News and events revolving around the ousting of CIA agent Valerie Plame.

Monday, October 17, 2005

Politics News Article |

WASHINGTON (Reuters) - The prosecutor investigating the outing of a covert CIA operative has yet to say whether he will bring charges, but he has decided to announce decisions in the case in Washington rather than Chicago, where he is based, his spokesman said on Monday.

Special prosecutor Patrick Fitzgerald, who has been investigating who leaked the identity of the CIA operative Valerie Plame since 2003, is the U.S. attorney in Chicago and his staff has been tight-lipped throughout.

"If and when there would be any announcement, it would be made in Washington," said Randall Samborn, Fitzgerald's spokesman.

Vice President Dick Cheney's chief of staff, Lewis Libby, and President George W. Bush's top political adviser, Karl Rove, are among the officials facing possible charges, legal sources have said.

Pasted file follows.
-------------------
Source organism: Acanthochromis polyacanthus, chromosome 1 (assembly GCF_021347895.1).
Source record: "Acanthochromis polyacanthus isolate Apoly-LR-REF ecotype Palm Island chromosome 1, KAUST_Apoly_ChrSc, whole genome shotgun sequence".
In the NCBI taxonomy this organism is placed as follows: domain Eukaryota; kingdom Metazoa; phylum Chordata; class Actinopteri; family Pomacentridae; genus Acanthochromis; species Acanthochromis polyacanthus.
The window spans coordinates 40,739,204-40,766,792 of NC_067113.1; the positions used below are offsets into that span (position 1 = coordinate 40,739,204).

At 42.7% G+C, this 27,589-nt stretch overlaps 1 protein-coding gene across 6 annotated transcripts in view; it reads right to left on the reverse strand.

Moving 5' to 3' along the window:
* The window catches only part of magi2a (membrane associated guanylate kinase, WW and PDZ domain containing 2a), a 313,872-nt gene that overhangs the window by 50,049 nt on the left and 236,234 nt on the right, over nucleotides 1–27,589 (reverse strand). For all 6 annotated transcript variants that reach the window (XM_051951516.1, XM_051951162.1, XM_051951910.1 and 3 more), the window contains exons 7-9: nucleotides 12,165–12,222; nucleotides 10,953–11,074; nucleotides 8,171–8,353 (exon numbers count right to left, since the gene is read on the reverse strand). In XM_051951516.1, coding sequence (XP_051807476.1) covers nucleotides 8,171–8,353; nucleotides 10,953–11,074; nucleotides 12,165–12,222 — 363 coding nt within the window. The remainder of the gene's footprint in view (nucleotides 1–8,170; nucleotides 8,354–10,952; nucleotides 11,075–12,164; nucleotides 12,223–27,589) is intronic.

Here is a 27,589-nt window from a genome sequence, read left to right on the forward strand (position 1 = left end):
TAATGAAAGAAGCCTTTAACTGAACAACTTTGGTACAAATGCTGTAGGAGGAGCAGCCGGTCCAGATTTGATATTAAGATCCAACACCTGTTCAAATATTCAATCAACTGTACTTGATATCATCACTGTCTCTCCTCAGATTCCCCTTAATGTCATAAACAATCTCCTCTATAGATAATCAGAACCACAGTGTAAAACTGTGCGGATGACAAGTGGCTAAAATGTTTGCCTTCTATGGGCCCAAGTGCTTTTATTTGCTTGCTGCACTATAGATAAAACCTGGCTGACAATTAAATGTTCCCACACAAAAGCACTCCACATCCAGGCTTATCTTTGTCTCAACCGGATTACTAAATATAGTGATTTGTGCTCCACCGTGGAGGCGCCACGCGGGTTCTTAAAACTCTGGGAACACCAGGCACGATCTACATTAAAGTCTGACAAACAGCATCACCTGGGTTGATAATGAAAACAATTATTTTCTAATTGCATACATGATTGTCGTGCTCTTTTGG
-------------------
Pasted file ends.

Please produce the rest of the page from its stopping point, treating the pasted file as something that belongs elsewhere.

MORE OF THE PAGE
It is unusual for Fitzgerald's office to offer comment on any aspect of the case and Monday's statement led some observers to wonder if it might be a signal that a decision was imminent or that Fitzgerald was trying to increase pressure on potential targets to cut a deal.

After promising to fire anyone found to have leaked information in the case, Bush offered a more qualified pledge in July, saying: "If someone committed a crime they will no longer work in my administration."

Asked on Monday if he would expect members of his administration to resign or take a leave if they were indicted, Bush said: "My position hasn't changed since the last time I've been asked this question. There's a serious investigation... I'm not going to pre-judge the outcome of the investigation."

White House spokesman Scott McClellan would not say whether preparations were underway to find replacements for Rove and Libby if they are indicted and have to step down.

"Karl is here at the White House doing his duties, as he always does," McClellan said.


Post a Comment

<< Home